Javascript Compressor: Google Closure. This web service / web app will squash your javascript down nice and small using a variety of techniques.  With simple optimisations, I typically get around 40% reduction in code size. It also optimises your code for good measure.  They provide lots of detailed documentation to get you on your way.

Web Mapping Control: OpenLayers. It’s a bit of a no-brainer. I haven’t really looked that hard but is there anything that really competes with it (other than the Google Maps API)?

Web Mapping Server: UMN Mapserver. One day soon I am going to replace this entry with QGIS’ own mapserver implementation by Marco Hugentobler, but for now Mapserver is the best thing since sliced bread – it’s  a doddle to install, incredible flexible and you can generate basic mapfiles using QGIS so it’s easy to get started with. Also worth a mention is Mapnik which can produce gorgeous maps.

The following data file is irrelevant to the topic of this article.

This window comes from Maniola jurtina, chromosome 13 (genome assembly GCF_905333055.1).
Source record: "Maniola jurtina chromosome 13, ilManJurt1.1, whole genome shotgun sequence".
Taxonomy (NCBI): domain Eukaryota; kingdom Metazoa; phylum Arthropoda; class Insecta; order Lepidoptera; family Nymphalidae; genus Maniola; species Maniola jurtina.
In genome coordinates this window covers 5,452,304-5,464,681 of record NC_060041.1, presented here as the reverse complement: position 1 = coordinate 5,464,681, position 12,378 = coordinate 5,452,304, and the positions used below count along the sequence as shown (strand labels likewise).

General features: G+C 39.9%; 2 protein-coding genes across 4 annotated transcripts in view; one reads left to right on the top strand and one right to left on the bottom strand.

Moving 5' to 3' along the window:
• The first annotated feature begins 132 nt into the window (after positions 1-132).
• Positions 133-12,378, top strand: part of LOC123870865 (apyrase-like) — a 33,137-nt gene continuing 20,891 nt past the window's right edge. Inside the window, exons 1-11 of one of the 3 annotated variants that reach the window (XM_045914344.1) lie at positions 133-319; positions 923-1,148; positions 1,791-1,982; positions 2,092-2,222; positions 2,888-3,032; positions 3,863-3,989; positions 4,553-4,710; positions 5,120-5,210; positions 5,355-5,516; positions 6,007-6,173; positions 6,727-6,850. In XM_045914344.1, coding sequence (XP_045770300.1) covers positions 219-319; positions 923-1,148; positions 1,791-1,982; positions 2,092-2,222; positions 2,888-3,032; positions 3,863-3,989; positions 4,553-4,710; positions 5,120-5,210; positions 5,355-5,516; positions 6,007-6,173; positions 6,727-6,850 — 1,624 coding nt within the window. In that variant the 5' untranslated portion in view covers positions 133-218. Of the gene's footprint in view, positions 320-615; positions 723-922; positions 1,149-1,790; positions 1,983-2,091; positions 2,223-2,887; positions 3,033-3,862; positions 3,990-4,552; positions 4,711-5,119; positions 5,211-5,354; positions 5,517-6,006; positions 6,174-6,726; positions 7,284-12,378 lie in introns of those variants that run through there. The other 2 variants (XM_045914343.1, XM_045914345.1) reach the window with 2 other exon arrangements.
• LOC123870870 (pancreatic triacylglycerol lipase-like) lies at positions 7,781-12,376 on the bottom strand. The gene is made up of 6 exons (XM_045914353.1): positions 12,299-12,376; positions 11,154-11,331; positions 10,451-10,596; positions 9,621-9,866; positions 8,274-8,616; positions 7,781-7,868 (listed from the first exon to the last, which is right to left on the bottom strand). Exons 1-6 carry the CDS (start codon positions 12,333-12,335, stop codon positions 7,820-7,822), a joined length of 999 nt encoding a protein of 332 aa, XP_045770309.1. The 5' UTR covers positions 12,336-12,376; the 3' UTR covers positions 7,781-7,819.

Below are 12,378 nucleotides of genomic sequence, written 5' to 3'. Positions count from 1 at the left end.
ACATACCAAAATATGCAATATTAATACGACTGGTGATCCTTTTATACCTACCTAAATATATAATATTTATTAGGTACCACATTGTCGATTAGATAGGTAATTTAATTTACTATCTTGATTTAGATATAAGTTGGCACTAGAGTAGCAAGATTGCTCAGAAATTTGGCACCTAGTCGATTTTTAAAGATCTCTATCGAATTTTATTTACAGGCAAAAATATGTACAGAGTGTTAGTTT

Web Mapping Cache: TileCache. I keep meaning to try out MapProxy since it supports region delimitation using shapefiles rather than bounding boxes – which can drastically reduce the size of your seeded cache. But for now, TileCache is really easy to set up and you should have it running in just a few minutes.

Did I leave anything out? If you take the above tools, software and web services, you will have everything you need to produce some great web mapping software.